Go Gluten-Free. Avoiding gluten will reduce your risk of leaky gut syndrome. Leaky gut is a condition where the intestines become damaged from excess inflammation. Gluten increases this damage and causes undigested food particles to leak into the blood stream. Once particles are no longer leaking through the gut, autoimmune responses may go away if the thyroid has not been completely destroyed.
Reduce/Eliminate Inflammatory GI Foods. Reduce or remove sugar, refined carbohydrates and unhealthy fat from your diet. They create havoc on your metabolism and turn acidic in the body, increasing the chance of inflammation and decreased production of the thyroid hormone.
Increase Plant Protein Consumption. Enjoy protein in the form of nuts, nut butters, plants, and legumes during all of your meals. Protein plays a huge role in transporting thyroid hormone to all body tissues, which helps to normalize thyroid function.
Eat Healthy Fats. Contrary to popular beliefs, healthy fats and cholesterol are necessary for health and they must be included in our diet. Good cholesterol is the precursor to hormonal pathways. Eat olive oil, flax seeds, walnuts, Brazil nuts, avocados, nuts, yogurt, avocado, and coconut milk products to satisfy healthy fat intake.
Eat Sea Veggies. Kelp, Nori, dulse, kombu and wakame are good sources of iodine which is needed to produce the thyroid hormone.
Increase Glutathione-Rich Foods. Eat grapefruit, spinach, garlic, squash, avocado, peaches, cauliflower, cabbage, broccoli and asparagus. They produce glutathione, a powerful antioxidant, which fights Hashimoto’s disease and boosts your body’s ability to control and regulate the immune system. Regulating the immune system protects the thyroid gland and encourages healing.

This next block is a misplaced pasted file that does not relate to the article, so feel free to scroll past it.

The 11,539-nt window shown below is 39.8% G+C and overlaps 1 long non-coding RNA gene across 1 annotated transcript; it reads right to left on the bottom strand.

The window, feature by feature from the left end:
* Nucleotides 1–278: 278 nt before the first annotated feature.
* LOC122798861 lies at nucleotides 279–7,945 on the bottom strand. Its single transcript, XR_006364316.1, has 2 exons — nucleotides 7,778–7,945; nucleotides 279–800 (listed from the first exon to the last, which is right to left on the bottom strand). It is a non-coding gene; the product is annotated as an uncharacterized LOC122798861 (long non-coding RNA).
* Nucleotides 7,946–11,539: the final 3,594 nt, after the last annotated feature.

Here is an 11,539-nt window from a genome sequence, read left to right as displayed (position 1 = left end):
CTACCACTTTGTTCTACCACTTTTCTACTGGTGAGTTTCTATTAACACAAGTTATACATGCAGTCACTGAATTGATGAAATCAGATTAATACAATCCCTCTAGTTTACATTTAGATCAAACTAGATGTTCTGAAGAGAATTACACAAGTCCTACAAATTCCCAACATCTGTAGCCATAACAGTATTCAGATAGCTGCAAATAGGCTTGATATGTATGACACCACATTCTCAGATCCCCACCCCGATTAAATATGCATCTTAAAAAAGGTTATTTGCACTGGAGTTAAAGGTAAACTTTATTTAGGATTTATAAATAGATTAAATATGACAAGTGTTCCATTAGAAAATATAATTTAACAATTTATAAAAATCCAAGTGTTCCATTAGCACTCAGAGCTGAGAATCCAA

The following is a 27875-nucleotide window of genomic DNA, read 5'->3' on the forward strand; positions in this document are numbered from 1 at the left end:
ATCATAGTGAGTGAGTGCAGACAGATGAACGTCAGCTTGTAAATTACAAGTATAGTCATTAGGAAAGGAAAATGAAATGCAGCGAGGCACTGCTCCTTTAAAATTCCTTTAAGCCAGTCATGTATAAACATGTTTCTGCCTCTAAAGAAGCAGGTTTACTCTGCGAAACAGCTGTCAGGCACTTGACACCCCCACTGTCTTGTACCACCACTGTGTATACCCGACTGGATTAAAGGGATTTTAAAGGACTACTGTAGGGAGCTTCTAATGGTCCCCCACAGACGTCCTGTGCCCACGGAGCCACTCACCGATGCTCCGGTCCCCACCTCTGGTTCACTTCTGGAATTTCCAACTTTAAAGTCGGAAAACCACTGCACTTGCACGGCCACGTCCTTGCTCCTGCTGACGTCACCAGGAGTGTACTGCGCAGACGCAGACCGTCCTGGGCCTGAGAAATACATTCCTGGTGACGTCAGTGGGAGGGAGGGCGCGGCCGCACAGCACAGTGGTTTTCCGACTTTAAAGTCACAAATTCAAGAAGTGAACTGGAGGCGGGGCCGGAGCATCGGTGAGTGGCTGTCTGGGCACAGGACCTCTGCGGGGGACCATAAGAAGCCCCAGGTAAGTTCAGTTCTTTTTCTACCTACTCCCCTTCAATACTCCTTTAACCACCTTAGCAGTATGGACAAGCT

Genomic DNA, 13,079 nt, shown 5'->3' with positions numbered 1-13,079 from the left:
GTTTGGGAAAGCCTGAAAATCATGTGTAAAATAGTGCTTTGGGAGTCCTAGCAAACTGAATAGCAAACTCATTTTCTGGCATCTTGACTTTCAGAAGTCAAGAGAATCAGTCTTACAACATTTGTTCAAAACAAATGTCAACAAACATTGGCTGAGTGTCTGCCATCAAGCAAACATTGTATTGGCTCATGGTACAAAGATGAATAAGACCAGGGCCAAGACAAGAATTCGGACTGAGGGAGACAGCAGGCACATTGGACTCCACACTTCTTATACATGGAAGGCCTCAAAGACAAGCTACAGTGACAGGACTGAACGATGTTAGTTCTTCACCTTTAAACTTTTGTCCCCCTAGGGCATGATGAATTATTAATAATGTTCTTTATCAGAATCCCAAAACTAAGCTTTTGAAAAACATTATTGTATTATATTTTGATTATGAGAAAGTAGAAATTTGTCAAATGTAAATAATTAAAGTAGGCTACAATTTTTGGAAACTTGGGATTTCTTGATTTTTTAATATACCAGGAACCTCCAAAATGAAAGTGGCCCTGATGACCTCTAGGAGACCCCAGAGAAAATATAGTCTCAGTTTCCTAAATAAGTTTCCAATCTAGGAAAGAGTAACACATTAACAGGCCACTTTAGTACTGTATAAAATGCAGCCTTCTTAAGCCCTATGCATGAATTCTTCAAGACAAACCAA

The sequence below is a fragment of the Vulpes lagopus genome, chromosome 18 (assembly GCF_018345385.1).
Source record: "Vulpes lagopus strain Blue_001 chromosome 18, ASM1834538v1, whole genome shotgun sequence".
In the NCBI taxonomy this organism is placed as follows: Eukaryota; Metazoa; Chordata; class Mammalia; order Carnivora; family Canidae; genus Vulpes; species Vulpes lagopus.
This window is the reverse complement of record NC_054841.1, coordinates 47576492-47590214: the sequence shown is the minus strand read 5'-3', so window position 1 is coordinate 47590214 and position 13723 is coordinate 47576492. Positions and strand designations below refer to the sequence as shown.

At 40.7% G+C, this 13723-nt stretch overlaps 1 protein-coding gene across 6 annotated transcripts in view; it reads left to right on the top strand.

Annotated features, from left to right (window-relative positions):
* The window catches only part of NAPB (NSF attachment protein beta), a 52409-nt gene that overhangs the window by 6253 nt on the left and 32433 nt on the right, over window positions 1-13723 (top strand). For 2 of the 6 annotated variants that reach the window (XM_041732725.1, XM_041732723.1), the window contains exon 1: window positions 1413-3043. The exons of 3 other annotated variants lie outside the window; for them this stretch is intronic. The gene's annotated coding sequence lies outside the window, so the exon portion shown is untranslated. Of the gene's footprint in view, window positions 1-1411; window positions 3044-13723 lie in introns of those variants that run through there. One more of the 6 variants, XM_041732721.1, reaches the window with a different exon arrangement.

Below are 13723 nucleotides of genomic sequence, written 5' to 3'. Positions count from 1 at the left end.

Promote Gut Health
The thyroid gland depends on the presence of friendly bacteria in the gut in order to continue to produce and serve the appropriate functions. To make sure you have enough, take probiotics or eat foods that promote restoration of healthy gut flora, which are fibrous foods (fruits, veggies and beans) fermented foods (sauerkraut, tempeh, kimchi, miso, & pickles), yogurt, and healthy fats.
It is known that high levels of stress can reduce the thyroid's ability to produce the thyroid hormone. When stress and tension are released from the body, the thyroid gland works together better with the adrenal gland to produce hormones that help regulate your metabolism, immune system, blood pressure, response to stress and other essential functions. Activity, such as restorative yoga, is performed in order to reduce this stress and tension and therefore improve thyroid hormone levels. Other activities that benefit thyroid health are aerobic exercise, Pilates, and isometrics.
A combination of diet, herbal supplements, stress management and gut healing may help you reverse hypothyroidism. The tips of this blog are to help increase your chance of positive health outcomes and potentially help you to prevent this condition. However, keep in mind that thyroid dysfunction is a serious condition once diagnosed. Alternative methods are not a substitute for medical treatment of thyroid disorder, so it is best to manage this condition with the help of a trained professional. Remember, you can be in control of you health as long as you are nourishing your body with all of the appropriate nutrients.
Green, M. (2017). American Association of Clinical Endocrinologists, How to Handle Hypothyroidism: Suspect, Detect, Defeat.
Krueger, A. (2018). Peak Pure and Natural, 19 Signs Your Thyroid isn’t Working Right.
Stengler, M., Balch, J., Balch, R. (2016). Prescription for natural cures. 3rd. Turner Publishing Company: Nashville, TN.